Older patients ‘disrespected’ in hospital move

PLANS to move older people out of hospital to free up acute beds have been described as “disrespectful” by a Limerick representative for older people.

Chair of the Limerick Older Persons Executive of Age Friendly Limerick, Elizabeth Stanley, says that the new proposal from the HSE will “not fly” unless the people involved and the people responsible for their health buy into it.

Head of the HSE, Bernard Gloster, and chief clinical officer, Dr Colm Henry, have told hospitals they must move older patients on when they are well enough to leave rather than keeping them in acute hospital beds until a place becomes available in the nursing home of their choice.

In a memo to hospital management, the CEO said hospitals are “mandated” to put “available options” to any suitable Delayed Transfer Of Care (DTOC) patient who has been approved for the Fair Deal nursing home scheme or is assessed as suitable for post-acute transition care, while their final care plan in being completed.

Ms Stanley told the Limerick Post that her reaction to the plan is that it is “disrespectful. The geriatricians were not consulted about this and they haven’t bought into it.”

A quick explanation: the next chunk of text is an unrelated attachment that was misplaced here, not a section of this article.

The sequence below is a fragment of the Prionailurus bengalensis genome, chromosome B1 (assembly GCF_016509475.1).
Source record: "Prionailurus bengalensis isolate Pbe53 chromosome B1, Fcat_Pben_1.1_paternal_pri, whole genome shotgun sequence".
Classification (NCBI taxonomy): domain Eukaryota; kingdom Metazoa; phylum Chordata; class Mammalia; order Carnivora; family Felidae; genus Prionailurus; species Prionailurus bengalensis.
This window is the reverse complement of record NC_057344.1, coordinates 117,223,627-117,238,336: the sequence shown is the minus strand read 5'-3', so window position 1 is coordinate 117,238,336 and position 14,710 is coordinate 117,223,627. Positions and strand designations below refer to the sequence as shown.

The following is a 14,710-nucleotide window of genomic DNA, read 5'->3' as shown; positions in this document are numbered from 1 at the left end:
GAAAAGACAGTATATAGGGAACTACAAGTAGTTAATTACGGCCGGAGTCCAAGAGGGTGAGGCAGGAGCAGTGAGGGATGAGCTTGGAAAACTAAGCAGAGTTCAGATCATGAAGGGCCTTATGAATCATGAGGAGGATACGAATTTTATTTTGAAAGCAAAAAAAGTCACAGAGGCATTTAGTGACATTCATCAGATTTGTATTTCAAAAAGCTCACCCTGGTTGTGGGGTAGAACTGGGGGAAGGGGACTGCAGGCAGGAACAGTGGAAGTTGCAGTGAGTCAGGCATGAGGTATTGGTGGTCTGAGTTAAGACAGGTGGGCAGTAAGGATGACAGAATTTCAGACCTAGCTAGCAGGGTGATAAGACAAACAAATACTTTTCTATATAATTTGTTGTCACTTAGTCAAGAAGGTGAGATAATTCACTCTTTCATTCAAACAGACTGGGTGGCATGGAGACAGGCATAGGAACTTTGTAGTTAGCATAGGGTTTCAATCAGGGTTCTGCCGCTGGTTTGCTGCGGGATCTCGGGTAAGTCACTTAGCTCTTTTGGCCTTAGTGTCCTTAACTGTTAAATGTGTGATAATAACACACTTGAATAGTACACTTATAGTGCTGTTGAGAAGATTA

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“This is disrespectful of older people and disrespectful their care-givers who were not consulted,” the executive chair said.

“This proposal was delivered in a memo – would Bernard Gloster have delivered a memo if he intended to make huge changes in the way cardiac care is delivered and not consult the cardiologists? I don’t think so.”

“These are the people on whose shoulders this country was built.”

Remaining in hospital after treatment is not “a choice to be exercised” for patients whose discharge has been delayed, Mr Gloster and Dr Henry have told hospitals.

Their instructions, issued last week, aim to speed up the discharge of well patients from hospital to make room for sick ones languishing on trolleys in emergency departments.

On a typical day, the number of DTOCs exceeds 500, and may outnumber those waiting for admission.

Ms Stanley said she is “angry about this. This will not work if the people concerned and the geriatricians don’t buy into it and they won’t.”